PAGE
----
To attract, train and retain permanent health professionals in the bush, accommodation for students and health professionals including locums, will also be built and improved.
I have recently visited a range of project sites across Australia. I visited Yamba NSW, where we are funding a new Community Health Centre that will improve local access to contemporary health care services.
Earlier this month I visited the Royal Flying Doctor Service in Cairns, and travelled with the service to visit remote communities in Western Cape York.
The RFDS will be receiving funding under the Health and Hospital Fund to expand their services. This includes the purchase a mobile dental unit that will provide services to people in remote Australia, who we know currently have inadequate access to oral health care.
I also visited Moruya, Bega and Cooma in Southern NSW where the General Practice Network has been funded to develop new clinical training facilities. These will be co-located with local hospitals and provide clinical consultation spaces, student clinics, simulated learning labs and residential accommodation for clinical trainees.
These projects are among 76 HHF projects, valued at $475 million, announced in the recent Budget.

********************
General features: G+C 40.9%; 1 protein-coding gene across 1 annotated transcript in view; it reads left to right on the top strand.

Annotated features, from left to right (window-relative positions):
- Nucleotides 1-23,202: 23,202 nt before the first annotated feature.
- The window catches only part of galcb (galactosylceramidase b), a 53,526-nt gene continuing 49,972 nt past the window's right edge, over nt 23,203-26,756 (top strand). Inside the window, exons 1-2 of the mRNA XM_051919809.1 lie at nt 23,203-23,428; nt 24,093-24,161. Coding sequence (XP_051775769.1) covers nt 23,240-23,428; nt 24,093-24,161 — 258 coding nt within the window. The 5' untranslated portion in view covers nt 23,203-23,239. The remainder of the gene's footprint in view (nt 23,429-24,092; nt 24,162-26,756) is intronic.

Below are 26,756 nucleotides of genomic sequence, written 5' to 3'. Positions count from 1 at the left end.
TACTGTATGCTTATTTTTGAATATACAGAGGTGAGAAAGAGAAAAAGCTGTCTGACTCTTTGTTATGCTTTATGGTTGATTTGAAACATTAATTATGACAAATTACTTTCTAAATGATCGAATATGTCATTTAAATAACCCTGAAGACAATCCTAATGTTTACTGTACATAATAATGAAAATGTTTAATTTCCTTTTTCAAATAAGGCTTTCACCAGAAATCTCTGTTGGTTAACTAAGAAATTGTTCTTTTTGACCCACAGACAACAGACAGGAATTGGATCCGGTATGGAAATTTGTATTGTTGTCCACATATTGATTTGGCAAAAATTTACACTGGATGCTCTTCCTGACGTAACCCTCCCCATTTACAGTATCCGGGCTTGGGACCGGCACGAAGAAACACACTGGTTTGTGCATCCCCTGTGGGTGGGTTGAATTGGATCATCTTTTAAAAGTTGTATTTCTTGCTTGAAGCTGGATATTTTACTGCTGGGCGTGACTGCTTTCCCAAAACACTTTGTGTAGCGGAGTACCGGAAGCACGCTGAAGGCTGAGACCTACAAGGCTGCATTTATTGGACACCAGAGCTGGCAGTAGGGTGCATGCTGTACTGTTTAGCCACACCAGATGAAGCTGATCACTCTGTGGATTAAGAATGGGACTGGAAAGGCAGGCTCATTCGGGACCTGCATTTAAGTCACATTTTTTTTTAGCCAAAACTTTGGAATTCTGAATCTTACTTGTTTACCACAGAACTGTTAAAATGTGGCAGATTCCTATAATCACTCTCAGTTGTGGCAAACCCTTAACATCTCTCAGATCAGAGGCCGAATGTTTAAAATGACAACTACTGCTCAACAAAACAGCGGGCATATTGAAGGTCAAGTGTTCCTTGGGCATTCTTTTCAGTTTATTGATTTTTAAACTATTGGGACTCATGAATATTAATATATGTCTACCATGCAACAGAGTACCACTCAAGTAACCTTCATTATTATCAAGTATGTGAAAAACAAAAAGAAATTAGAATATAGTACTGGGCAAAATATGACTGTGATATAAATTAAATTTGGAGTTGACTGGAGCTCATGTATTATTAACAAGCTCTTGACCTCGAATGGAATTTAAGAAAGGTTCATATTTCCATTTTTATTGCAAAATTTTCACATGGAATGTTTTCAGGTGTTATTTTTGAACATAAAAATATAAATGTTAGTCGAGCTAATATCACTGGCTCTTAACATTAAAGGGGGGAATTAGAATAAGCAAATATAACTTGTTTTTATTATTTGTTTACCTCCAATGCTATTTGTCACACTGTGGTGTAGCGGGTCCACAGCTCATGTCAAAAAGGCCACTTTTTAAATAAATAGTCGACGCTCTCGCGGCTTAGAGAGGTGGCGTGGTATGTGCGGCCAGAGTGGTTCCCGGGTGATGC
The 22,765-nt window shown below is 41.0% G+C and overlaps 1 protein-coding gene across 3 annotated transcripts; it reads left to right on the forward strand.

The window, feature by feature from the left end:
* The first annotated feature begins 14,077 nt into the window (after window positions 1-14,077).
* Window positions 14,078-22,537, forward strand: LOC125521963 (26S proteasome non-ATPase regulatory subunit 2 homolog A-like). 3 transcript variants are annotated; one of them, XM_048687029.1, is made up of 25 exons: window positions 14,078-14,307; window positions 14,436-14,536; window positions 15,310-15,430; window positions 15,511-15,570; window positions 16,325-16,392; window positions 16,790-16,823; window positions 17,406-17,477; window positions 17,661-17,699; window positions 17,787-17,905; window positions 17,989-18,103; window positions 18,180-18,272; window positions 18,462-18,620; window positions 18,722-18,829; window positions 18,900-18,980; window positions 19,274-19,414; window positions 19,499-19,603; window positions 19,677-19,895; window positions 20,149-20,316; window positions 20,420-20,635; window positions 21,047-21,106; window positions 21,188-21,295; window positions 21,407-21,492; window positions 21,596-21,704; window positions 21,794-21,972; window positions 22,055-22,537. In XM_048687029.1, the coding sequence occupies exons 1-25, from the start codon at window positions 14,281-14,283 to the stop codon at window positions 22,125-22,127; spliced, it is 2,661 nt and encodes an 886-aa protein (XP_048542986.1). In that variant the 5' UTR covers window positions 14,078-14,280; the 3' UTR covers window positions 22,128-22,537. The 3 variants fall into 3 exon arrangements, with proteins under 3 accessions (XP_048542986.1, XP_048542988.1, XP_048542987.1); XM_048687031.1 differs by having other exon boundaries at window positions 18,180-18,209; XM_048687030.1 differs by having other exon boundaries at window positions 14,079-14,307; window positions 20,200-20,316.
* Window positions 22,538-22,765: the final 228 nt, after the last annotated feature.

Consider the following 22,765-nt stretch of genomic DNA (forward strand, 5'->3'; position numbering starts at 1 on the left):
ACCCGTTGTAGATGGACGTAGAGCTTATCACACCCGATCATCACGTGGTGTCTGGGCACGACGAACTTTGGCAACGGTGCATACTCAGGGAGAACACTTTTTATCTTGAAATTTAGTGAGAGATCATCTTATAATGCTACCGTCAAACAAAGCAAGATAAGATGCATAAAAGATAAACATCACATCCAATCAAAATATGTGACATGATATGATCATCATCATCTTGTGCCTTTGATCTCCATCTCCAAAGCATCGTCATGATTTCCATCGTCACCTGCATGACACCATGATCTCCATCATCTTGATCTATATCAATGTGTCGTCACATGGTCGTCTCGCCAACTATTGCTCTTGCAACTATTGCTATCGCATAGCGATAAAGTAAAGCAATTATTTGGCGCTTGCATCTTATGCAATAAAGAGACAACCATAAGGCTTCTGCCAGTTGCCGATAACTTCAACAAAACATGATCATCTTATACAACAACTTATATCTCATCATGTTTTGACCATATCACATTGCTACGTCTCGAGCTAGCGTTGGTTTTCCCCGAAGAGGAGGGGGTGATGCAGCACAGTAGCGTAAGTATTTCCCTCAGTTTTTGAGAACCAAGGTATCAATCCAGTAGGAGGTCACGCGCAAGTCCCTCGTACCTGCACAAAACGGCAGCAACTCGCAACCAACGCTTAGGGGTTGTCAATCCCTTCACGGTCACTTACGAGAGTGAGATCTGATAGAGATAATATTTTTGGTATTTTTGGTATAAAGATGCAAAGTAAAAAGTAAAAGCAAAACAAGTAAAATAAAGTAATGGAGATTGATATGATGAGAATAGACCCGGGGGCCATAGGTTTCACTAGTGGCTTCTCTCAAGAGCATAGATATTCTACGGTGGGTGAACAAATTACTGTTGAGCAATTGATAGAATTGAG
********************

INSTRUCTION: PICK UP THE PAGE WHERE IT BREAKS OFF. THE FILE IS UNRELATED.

These build on the $1.3 billion allocated to 63 regional health projects in last year’s Budget and brings total Health and Hospital Fund investments in improving health facilities to $5 billion.
eHealthYou probably won’t be surprised that in any one week, one in three Australian GPs see a patient for whom they have no current information. More than one in five GPs face this situation every day. Top of page
We know that about two to three per cent of all Australian hospital admissions are medication-related. This represents about 190,000 hospital admissions each year, costing $660 million…of which about 15,000 are due to inadequate patient information
The practical benefits of eHealth are obvious.
As I’ve mentioned before, soon after I became health minister I heard the story of an elderly man who collapsed in a shopping centre. He collapsed from a perfectly preventable interaction between medicines. The incident occurred after the man’s GP, and his specialist, changed his medication independently of each other — without knowing what the other had done.
With eHealth, stories like these will eventually become a thing of the past. Doctors will have access to a patient’s medical information at the click of a button, including medication.
But the eHealth journey isn’t one that’ll be complete overnight. It’s not just a matter of ‘flick a switch’ and away you go.
During the last two years, the Government has been building the foundations for the national eHealth records system. And progress has been strong.